Let’s Catch Up

Well NHC is all but canceled.  I’m sure you know why.  I’v made several beers since the ones I made for NHC.   So let’s catch up.

  • 8 Day IPA
    • This is basically the Northern Brewer Kama Citra recipe, but I changed this up a bit.  If the link still works you can find the original recipe here.
    • First change, the original recipe is for a 5 gallon batch with a target ABV 5.3%.  I decided to reduce the batch size to 4 gallons and the end result was a 6.3% beer.
    • Second, I fermented this beer under pressure using my new Fermentasaurus Snub Nose.  The idea here is that fermenting under pressure will help the beer retain more hop aroma and flavor.
    • Third, I fermented with SafLager S-23.  That’s right this is technically a lager.
    • I really like this beer.  It’s no longer on tap but I have a few bottles left.   I think I’m on to something with making hoppy beers under pressure.
  • Social Distance DIPA
    • Is another IPA I fermented under pressure.  This time I used an Danstar’s Nottingham yeast (one of my favorites).
    • This is an all Mosaic hop brew with additions for bittering, flavor, aroma, and dry hop.
    • This beer seems to have peaked after about two weeks in the keg.   I can a fair amount of Mango / Stonefruit which I’m sure is coming from the Mosaic hops.  I’ll have to do more single hop brews…
    • End results is a delicious 8% 56 IBU DIPA
  • El Hefe 7
    • Hefeweizen is one of my favorite styles of beer, hence version #7.
    • This is a little different than past El Hefe’s.  I’m using German Wheat Malt (Weyermann)  & Pislner (BESTMALZ)  from a maltsters I haven’t used before.
    • I also intentionally brewed this one to rather light at 4.8% ABV.
    • Other than that there’s not much to say. 
  • Galaxy Pale
    • Inspired by Social Distance I decided to make another beer with a single hop.   This time using Australian Galaxy Hops…
    • This brew is cold crashing now and I can’t wait to try it.   Some of my favorite IPAs are made with Galaxy hops.
    • Galaxy hops are highly aromatic and generally impart intense Citrus and Passionfruit characteristics to your beer.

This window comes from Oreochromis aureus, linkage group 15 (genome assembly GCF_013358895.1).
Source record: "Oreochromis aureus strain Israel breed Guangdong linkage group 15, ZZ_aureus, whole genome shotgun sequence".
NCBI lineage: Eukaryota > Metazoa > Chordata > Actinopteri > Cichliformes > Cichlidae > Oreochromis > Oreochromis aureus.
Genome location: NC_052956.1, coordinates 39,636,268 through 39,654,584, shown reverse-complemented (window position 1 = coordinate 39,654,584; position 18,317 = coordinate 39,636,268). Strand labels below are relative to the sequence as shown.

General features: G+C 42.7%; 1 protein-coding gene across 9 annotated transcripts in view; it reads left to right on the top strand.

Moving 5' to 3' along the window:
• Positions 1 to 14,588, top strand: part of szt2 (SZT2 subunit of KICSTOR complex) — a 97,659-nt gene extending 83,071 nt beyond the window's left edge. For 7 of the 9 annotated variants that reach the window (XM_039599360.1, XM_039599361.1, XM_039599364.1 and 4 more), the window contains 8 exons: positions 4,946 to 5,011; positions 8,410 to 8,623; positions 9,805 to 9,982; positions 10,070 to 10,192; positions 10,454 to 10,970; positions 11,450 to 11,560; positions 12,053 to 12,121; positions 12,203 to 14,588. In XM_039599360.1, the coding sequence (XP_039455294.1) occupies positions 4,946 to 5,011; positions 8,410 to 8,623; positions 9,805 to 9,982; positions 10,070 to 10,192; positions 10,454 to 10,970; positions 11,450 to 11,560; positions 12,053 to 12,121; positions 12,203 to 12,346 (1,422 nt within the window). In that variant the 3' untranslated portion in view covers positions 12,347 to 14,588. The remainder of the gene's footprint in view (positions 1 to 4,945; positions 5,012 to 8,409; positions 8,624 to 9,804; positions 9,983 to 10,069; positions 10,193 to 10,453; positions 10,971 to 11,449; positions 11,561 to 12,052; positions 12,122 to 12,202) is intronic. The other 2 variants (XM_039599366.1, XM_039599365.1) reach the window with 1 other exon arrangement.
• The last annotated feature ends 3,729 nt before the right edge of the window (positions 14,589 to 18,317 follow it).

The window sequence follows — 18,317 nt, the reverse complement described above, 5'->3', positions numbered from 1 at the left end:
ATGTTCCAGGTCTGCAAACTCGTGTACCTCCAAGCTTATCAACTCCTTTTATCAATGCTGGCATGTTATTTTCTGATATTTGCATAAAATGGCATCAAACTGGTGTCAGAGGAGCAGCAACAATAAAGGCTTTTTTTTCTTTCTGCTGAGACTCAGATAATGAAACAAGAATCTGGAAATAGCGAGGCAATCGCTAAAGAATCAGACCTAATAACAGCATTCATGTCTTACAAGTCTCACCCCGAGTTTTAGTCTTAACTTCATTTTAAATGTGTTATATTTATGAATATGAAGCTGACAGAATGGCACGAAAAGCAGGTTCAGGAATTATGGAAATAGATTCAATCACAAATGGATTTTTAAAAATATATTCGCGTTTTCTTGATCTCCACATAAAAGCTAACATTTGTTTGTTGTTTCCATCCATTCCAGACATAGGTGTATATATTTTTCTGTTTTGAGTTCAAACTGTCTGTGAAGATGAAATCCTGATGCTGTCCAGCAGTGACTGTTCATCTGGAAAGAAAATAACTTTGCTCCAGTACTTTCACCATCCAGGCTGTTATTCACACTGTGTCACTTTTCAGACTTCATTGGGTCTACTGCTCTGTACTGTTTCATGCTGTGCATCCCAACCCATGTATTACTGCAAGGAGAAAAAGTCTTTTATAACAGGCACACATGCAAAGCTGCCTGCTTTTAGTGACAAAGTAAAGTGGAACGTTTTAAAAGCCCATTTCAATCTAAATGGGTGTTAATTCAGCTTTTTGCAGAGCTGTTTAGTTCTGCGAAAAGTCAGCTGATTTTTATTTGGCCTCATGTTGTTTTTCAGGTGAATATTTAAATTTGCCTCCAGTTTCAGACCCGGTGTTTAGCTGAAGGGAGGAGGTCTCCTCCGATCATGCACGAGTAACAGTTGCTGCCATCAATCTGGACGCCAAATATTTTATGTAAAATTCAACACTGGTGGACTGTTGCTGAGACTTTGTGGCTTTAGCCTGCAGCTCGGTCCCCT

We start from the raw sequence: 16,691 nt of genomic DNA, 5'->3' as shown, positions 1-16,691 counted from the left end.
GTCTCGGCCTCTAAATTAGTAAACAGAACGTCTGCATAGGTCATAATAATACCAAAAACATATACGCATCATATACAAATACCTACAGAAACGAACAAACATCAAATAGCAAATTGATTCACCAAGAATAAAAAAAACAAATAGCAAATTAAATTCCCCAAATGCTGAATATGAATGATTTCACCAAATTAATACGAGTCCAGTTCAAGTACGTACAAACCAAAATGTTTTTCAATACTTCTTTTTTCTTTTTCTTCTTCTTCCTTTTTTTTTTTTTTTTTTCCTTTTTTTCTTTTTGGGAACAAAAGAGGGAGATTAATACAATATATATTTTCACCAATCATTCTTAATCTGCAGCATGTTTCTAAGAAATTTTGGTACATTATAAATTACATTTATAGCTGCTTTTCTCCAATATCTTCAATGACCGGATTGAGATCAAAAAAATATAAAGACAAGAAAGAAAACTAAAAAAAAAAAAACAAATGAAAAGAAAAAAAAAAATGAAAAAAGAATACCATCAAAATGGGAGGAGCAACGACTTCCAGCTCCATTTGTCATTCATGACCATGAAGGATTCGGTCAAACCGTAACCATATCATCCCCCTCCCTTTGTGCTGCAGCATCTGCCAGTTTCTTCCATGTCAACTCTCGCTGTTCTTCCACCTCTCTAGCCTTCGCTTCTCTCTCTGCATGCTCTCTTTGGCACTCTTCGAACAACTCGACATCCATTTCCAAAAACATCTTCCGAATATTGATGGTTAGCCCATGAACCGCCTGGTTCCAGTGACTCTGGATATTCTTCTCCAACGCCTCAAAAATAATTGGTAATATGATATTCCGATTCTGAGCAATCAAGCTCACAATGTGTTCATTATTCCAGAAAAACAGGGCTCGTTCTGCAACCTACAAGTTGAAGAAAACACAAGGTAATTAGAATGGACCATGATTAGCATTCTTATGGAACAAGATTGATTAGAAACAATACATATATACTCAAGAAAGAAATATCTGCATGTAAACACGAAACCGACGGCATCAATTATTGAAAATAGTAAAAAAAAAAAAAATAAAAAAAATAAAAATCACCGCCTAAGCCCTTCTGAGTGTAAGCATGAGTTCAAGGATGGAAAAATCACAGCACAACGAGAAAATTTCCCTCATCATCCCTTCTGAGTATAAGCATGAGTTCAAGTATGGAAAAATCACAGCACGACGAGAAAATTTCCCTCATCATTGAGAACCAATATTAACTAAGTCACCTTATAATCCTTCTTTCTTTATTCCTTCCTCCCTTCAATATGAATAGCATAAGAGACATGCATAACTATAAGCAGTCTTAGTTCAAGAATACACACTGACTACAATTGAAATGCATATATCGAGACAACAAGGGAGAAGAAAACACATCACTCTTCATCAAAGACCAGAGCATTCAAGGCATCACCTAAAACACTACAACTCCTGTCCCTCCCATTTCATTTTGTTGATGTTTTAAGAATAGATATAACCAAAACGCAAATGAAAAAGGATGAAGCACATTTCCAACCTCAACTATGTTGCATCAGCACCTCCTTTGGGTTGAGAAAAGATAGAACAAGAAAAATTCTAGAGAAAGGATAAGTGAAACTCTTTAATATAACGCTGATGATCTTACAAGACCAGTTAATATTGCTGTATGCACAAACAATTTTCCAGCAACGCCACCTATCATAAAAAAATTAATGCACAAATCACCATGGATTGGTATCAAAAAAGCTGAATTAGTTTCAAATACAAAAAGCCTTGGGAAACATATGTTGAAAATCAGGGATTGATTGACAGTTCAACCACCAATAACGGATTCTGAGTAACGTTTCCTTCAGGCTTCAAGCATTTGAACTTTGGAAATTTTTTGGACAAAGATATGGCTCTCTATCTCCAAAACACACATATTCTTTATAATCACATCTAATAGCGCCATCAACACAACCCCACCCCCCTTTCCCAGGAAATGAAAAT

• I should be trying this one in a few days. 

If you want to see these beers you should be able to find them on untappd (I’ve I’m not too lazy to post them).

Decision Made

I’ve decided which two beers I’ll be submitting to the National Homebrew Competition (NHC 2020) this year.

First up will my my new Wee Heavy; which i’ve aptly named P’s Wee Heavy (I know, very creative)…

Next up is my new Double IPA with a slightly more creative name of Big Hopper.

Wish me luck!

NHC Time

Well it’s that time of year again.   It’s time for the National Hombrew Competition.   I will be submitting two beers again this year so I’ve been brewing.

First up is a Scottish Export, also known as an 80 Shilling (80/-).   Not sure how relevant it is these days in Scotland, but I credit this style getting me hooked on beer.   I wasn’t a huge fan of beer before my first trip to Scotland.  However, on that first trip I was introduced to a “pint of 80” and I found it be delicious.  This is still one of my favorite styles of beer, but it’s hard to find.  I think this version is pretty good:

Scottish Export

Here is a link to the BJCP style guide for Scottish Export.  

I have also have a Double IPA and Scottish Wee Heavy in the works.  Unfortunately, they aren’t ready to drink yet.   Only time will tell which two brews make it into the competition.


Let’s go West

West Coast style IPAs are almost a novelty on the east coast these days.  All these soft juicy east coast IPAs leave me craving a good ole bitter West Coast style IPA.  

So here’s my take on a West Coast IPA.  The malt bill consists of 90% Pale Malt, 5% Crystal 20L, 4% Carapils.   But that’s not the important part.   Here come the hops.    41 IBU of Warrior at T-60, 12 IBU of Cryo Citra in the whirl pool, 1oz Azacca & 1oz Simcoe dry hopped for 3 days, and another 1 oz  Azacca in the keg.

The end result?

P’s West Coast IPA 6.8%

I’m enjoying the bitter bite and piny/citrus aroma/flavor.  This is a pretty good beer, but honestly I had higher expectations.   I already know what I want to tweak for the next version 😉

Uptown Coffee Brown

I’m normally not a fan of Brown Ales.  However, I’ve found some jazz’d up versions I really like (hello Founder’s Underground Mountain Brown).

So I decided to brew my own jazz’d up Brown.   The malt bill: 78% Pale Malt, 7% Brown Malt, 4% Crystal 120L,  4% Crystal 80L,  4% Chocolate Malt, 3% Special B.

I used Saflager 34/70 to ferment it; which is quickly becoming a favorite.

When fermentation was nearly complete I added 7 grams of coarsely crushed Starbucks Verona coffee beans and 1 teaspoon of Mexican Vanilla Extract (Usumacinta).

Uptown Coffee Brown

I was a bit surprised with the end result.   The coffee is quite prominent and I definitely taste the vanilla is the background.  The color went from brown to nearly pitch black…

I really like this brew 🙂


No So Quad

Not So Quad (btw the color is darker than reality)